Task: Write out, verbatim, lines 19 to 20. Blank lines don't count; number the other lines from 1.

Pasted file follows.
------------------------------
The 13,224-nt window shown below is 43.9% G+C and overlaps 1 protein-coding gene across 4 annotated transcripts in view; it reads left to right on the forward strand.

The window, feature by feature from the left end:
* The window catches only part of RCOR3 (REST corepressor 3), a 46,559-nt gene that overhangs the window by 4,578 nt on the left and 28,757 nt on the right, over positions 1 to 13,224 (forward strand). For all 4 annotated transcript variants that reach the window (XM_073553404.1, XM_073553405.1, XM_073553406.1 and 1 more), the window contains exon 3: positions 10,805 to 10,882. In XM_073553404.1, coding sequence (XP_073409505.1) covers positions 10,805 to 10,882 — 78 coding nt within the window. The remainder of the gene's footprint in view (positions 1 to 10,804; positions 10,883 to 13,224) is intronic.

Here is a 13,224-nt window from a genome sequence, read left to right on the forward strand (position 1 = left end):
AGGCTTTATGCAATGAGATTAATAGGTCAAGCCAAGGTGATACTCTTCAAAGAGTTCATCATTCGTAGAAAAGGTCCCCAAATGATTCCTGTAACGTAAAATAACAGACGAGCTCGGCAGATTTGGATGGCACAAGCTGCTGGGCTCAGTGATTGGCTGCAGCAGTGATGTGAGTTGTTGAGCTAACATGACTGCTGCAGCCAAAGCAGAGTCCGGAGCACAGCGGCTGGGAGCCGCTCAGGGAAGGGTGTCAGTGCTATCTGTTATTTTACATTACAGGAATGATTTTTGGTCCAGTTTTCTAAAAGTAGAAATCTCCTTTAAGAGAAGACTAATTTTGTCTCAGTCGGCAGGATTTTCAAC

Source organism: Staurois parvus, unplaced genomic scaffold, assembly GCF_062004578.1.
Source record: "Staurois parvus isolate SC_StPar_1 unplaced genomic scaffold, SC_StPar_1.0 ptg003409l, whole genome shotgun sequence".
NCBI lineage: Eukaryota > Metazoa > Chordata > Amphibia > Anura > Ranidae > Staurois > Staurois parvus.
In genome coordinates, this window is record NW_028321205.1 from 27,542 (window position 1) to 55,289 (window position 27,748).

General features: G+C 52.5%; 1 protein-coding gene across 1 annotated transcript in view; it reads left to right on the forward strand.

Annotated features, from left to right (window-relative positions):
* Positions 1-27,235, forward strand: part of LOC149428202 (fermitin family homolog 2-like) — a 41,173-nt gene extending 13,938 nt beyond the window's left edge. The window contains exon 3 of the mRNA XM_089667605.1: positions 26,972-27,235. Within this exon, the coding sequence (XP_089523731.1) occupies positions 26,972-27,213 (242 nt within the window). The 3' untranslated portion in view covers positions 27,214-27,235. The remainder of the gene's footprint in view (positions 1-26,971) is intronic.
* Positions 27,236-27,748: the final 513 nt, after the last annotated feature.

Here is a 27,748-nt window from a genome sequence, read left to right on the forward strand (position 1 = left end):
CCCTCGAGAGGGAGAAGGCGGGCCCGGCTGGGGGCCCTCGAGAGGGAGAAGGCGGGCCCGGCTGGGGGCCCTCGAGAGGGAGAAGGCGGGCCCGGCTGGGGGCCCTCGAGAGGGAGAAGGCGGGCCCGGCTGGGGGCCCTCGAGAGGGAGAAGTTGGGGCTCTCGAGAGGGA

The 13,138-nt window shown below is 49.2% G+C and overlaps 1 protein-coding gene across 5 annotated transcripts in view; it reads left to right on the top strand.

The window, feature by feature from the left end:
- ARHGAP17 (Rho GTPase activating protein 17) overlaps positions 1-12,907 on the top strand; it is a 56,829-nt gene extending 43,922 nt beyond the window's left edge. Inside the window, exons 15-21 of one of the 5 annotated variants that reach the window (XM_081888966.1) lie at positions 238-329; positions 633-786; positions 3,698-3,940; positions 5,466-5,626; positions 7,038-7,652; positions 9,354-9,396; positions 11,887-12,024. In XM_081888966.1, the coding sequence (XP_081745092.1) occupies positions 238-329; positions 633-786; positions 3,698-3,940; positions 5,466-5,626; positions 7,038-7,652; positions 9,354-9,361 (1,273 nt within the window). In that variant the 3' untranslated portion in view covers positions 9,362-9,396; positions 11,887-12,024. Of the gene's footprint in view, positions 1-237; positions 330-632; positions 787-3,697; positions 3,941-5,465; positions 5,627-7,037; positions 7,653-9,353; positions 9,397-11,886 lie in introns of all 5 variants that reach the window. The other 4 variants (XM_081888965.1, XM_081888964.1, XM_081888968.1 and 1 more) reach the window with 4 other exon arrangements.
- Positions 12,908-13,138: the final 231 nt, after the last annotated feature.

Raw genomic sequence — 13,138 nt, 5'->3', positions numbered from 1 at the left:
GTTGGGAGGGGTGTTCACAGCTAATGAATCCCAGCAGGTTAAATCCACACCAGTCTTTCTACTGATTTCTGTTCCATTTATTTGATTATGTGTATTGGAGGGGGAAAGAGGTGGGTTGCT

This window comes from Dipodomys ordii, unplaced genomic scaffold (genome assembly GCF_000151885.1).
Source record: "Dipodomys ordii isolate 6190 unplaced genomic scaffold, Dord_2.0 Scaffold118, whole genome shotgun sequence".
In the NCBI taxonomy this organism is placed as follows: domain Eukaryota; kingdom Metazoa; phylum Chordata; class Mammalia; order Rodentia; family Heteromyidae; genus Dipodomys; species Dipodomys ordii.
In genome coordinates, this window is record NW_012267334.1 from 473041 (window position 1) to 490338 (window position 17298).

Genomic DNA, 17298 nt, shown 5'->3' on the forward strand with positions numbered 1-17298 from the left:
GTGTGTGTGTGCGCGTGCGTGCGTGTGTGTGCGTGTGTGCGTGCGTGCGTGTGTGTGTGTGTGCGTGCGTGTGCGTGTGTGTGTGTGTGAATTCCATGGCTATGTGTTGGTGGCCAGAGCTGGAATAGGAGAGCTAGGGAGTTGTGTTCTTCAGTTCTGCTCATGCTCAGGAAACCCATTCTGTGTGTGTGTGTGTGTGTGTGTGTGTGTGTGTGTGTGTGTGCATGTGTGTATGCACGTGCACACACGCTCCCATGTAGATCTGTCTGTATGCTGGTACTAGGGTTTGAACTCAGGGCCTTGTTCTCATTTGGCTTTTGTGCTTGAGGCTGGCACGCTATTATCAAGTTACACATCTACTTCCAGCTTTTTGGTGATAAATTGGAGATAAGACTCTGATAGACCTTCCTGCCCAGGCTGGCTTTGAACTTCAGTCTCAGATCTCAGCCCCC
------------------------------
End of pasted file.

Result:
- Positions 12,908-13,138: the final 231 nt, after the last annotated feature.

Raw genomic sequence — 13,138 nt, 5'->3', positions numbered from 1 at the left: